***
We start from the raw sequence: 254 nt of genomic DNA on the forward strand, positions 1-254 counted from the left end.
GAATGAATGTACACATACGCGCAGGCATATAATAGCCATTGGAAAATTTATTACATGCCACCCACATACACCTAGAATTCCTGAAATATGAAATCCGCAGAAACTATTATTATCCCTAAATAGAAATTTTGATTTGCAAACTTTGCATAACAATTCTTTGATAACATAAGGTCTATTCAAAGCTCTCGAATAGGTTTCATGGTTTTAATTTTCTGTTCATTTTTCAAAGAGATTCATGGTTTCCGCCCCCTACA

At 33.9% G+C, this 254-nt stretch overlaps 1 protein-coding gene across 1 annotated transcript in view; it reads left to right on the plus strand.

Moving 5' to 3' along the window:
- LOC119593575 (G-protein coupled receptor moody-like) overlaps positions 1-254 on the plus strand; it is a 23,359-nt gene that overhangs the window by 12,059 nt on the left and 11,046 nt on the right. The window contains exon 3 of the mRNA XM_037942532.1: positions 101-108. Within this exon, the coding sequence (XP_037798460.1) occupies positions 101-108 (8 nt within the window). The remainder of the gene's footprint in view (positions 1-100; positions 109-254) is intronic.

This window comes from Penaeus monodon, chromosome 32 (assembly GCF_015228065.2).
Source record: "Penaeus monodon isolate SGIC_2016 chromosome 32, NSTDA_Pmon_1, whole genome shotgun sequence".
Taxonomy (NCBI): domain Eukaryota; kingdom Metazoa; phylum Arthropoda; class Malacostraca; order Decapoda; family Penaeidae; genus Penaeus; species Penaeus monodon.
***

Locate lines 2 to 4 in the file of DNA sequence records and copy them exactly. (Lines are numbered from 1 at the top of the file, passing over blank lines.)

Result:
GAATGAATGTACACATACGCGCAGGCATATAATAGCCATTGGAAAATTTATTACATGCCACCCACATACACCTAGAATTCCTGAAATATGAAATCCGCAGAAACTATTATTATCCCTAAATAGAAATTTTGATTTGCAAACTTTGCATAACAATTCTTTGATAACATAAGGTCTATTCAAAGCTCTCGAATAGGTTTCATGGTTTTAATTTTCTGTTCATTTTTCAAAGAGATTCATGGTTTCCGCCCCCTACA

At 33.9% G+C, this 254-nt stretch overlaps 1 protein-coding gene across 1 annotated transcript in view; it reads left to right on the plus strand.

Moving 5' to 3' along the window: